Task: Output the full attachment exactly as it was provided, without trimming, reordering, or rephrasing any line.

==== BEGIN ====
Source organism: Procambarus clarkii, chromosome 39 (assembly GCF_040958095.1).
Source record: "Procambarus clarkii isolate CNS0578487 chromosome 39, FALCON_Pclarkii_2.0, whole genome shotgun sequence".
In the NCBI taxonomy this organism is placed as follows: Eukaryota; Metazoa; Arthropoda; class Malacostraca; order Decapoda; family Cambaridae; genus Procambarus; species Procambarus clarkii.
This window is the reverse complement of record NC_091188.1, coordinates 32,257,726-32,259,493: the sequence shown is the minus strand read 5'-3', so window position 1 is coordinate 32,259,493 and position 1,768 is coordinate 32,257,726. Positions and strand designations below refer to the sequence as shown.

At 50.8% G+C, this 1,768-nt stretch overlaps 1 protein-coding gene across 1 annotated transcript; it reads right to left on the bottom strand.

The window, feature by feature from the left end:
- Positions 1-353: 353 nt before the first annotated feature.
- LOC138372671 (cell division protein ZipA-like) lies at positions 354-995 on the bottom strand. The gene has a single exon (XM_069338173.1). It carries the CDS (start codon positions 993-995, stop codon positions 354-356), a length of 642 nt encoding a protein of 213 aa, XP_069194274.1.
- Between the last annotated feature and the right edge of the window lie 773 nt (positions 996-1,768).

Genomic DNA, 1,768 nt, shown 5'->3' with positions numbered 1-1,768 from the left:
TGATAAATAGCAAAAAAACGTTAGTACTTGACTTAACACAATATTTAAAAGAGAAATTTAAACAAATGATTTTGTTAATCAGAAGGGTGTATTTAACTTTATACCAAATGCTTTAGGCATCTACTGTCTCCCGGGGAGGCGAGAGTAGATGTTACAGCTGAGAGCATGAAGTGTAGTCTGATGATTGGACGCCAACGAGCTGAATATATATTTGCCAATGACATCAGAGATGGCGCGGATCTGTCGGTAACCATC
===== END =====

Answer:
Source organism: Procambarus clarkii, chromosome 39 (assembly GCF_040958095.1).
Source record: "Procambarus clarkii isolate CNS0578487 chromosome 39, FALCON_Pclarkii_2.0, whole genome shotgun sequence".
In the NCBI taxonomy this organism is placed as follows: Eukaryota; Metazoa; Arthropoda; class Malacostraca; order Decapoda; family Cambaridae; genus Procambarus; species Procambarus clarkii.
This window is the reverse complement of record NC_091188.1, coordinates 32,257,726-32,259,493: the sequence shown is the minus strand read 5'-3', so window position 1 is coordinate 32,259,493 and position 1,768 is coordinate 32,257,726. Positions and strand designations below refer to the sequence as shown.

At 50.8% G+C, this 1,768-nt stretch overlaps 1 protein-coding gene across 1 annotated transcript; it reads right to left on the bottom strand.

The window, feature by feature from the left end:
- Positions 1-353: 353 nt before the first annotated feature.
- LOC138372671 (cell division protein ZipA-like) lies at positions 354-995 on the bottom strand. The gene has a single exon (XM_069338173.1). It carries the CDS (start codon positions 993-995, stop codon positions 354-356), a length of 642 nt encoding a protein of 213 aa, XP_069194274.1.
- Between the last annotated feature and the right edge of the window lie 773 nt (positions 996-1,768).

Genomic DNA, 1,768 nt, shown 5'->3' with positions numbered 1-1,768 from the left:
TGATAAATAGCAAAAAAACGTTAGTACTTGACTTAACACAATATTTAAAAGAGAAATTTAAACAAATGATTTTGTTAATCAGAAGGGTGTATTTAACTTTATACCAAATGCTTTAGGCATCTACTGTCTCCCGGGGAGGCGAGAGTAGATGTTACAGCTGAGAGCATGAAGTGTAGTCTGATGATTGGACGCCAACGAGCTGAATATATATTTGCCAATGACATCAGAGATGGCGCGGATCTGTCGGTAACCATC